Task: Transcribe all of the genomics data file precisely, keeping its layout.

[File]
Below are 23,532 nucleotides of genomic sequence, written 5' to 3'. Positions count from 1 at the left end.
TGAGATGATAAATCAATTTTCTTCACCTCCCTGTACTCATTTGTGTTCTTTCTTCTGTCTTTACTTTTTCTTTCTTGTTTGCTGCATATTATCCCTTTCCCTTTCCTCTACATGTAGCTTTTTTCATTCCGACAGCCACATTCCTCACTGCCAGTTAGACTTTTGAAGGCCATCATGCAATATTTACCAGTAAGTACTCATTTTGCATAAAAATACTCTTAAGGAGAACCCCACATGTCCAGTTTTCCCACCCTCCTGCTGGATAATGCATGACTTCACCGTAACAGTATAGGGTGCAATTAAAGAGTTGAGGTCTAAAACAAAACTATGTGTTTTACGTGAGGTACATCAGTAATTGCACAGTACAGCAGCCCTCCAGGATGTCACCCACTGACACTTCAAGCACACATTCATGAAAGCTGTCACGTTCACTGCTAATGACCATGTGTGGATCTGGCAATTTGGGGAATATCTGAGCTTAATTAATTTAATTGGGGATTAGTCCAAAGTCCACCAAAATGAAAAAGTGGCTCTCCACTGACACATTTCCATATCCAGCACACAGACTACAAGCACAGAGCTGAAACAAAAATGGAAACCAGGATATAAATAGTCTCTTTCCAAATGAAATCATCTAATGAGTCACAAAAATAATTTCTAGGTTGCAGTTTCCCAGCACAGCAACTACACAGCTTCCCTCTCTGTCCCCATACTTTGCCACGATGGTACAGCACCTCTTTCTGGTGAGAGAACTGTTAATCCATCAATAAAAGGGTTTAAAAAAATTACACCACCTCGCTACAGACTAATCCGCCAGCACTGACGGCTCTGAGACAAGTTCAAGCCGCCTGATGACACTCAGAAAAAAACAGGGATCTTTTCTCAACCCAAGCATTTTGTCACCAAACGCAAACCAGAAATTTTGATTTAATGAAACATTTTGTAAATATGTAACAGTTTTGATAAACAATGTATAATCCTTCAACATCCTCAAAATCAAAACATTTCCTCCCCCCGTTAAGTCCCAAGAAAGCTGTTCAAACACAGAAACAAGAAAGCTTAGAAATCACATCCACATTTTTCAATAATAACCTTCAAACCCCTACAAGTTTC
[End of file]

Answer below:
Below are 23,532 nucleotides of genomic sequence, written 5' to 3'. Positions count from 1 at the left end.
TGAGATGATAAATCAATTTTCTTCACCTCCCTGTACTCATTTGTGTTCTTTCTTCTGTCTTTACTTTTTCTTTCTTGTTTGCTGCATATTATCCCTTTCCCTTTCCTCTACATGTAGCTTTTTTCATTCCGACAGCCACATTCCTCACTGCCAGTTAGACTTTTGAAGGCCATCATGCAATATTTACCAGTAAGTACTCATTTTGCATAAAAATACTCTTAAGGAGAACCCCACATGTCCAGTTTTCCCACCCTCCTGCTGGATAATGCATGACTTCACCGTAACAGTATAGGGTGCAATTAAAGAGTTGAGGTCTAAAACAAAACTATGTGTTTTACGTGAGGTACATCAGTAATTGCACAGTACAGCAGCCCTCCAGGATGTCACCCACTGACACTTCAAGCACACATTCATGAAAGCTGTCACGTTCACTGCTAATGACCATGTGTGGATCTGGCAATTTGGGGAATATCTGAGCTTAATTAATTTAATTGGGGATTAGTCCAAAGTCCACCAAAATGAAAAAGTGGCTCTCCACTGACACATTTCCATATCCAGCACACAGACTACAAGCACAGAGCTGAAACAAAAATGGAAACCAGGATATAAATAGTCTCTTTCCAAATGAAATCATCTAATGAGTCACAAAAATAATTTCTAGGTTGCAGTTTCCCAGCACAGCAACTACACAGCTTCCCTCTCTGTCCCCATACTTTGCCACGATGGTACAGCACCTCTTTCTGGTGAGAGAACTGTTAATCCATCAATAAAAGGGTTTAAAAAAATTACACCACCTCGCTACAGACTAATCCGCCAGCACTGACGGCTCTGAGACAAGTTCAAGCCGCCTGATGACACTCAGAAAAAAACAGGGATCTTTTCTCAACCCAAGCATTTTGTCACCAAACGCAAACCAGAAATTTTGATTTAATGAAACATTTTGTAAATATGTAACAGTTTTGATAAACAATGTATAATCCTTCAACATCCTCAAAATCAAAACATTTCCTCCCCCCGTTAAGTCCCAAGAAAGCTGTTCAAACACAGAAACAAGAAAGCTTAGAAATCACATCCACATTTTTCAATAATAACCTTCAAACCCCTACAAGTTTC